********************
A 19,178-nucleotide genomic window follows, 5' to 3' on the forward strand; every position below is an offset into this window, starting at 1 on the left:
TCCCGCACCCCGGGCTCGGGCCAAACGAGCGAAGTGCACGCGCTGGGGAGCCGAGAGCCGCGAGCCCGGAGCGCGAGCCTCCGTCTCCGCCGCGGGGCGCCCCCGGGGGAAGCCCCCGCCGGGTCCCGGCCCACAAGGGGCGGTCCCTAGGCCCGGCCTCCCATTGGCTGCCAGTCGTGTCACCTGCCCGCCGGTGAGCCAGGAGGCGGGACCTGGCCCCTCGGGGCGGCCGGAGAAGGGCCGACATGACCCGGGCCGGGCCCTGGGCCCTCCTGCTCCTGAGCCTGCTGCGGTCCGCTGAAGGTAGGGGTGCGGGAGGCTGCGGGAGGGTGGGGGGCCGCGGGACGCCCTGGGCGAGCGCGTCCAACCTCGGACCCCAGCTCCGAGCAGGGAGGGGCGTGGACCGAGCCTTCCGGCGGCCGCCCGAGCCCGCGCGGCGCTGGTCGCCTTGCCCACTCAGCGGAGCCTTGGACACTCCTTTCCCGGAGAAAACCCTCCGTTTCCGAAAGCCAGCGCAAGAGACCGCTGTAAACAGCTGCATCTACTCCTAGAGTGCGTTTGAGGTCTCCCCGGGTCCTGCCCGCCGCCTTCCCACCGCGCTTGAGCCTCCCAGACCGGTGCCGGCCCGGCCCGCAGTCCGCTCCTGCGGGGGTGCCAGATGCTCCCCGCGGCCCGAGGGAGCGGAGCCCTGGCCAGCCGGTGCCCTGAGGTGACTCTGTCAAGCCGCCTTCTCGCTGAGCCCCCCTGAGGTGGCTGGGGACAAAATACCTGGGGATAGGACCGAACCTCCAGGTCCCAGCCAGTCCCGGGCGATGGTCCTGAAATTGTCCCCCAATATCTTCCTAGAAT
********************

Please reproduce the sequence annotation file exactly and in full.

A 19,178-nucleotide genomic window follows, 5' to 3' on the forward strand; every position below is an offset into this window, starting at 1 on the left:
TCCCGCACCCCGGGCTCGGGCCAAACGAGCGAAGTGCACGCGCTGGGGAGCCGAGAGCCGCGAGCCCGGAGCGCGAGCCTCCGTCTCCGCCGCGGGGCGCCCCCGGGGGAAGCCCCCGCCGGGTCCCGGCCCACAAGGGGCGGTCCCTAGGCCCGGCCTCCCATTGGCTGCCAGTCGTGTCACCTGCCCGCCGGTGAGCCAGGAGGCGGGACCTGGCCCCTCGGGGCGGCCGGAGAAGGGCCGACATGACCCGGGCCGGGCCCTGGGCCCTCCTGCTCCTGAGCCTGCTGCGGTCCGCTGAAGGTAGGGGTGCGGGAGGCTGCGGGAGGGTGGGGGGCCGCGGGACGCCCTGGGCGAGCGCGTCCAACCTCGGACCCCAGCTCCGAGCAGGGAGGGGCGTGGACCGAGCCTTCCGGCGGCCGCCCGAGCCCGCGCGGCGCTGGTCGCCTTGCCCACTCAGCGGAGCCTTGGACACTCCTTTCCCGGAGAAAACCCTCCGTTTCCGAAAGCCAGCGCAAGAGACCGCTGTAAACAGCTGCATCTACTCCTAGAGTGCGTTTGAGGTCTCCCCGGGTCCTGCCCGCCGCCTTCCCACCGCGCTTGAGCCTCCCAGACCGGTGCCGGCCCGGCCCGCAGTCCGCTCCTGCGGGGGTGCCAGATGCTCCCCGCGGCCCGAGGGAGCGGAGCCCTGGCCAGCCGGTGCCCTGAGGTGACTCTGTCAAGCCGCCTTCTCGCTGAGCCCCCCTGAGGTGGCTGGGGACAAAATACCTGGGGATAGGACCGAACCTCCAGGTCCCAGCCAGTCCCGGGCGATGGTCCTGAAATTGTCCCCCAATATCTTCCTAGAAT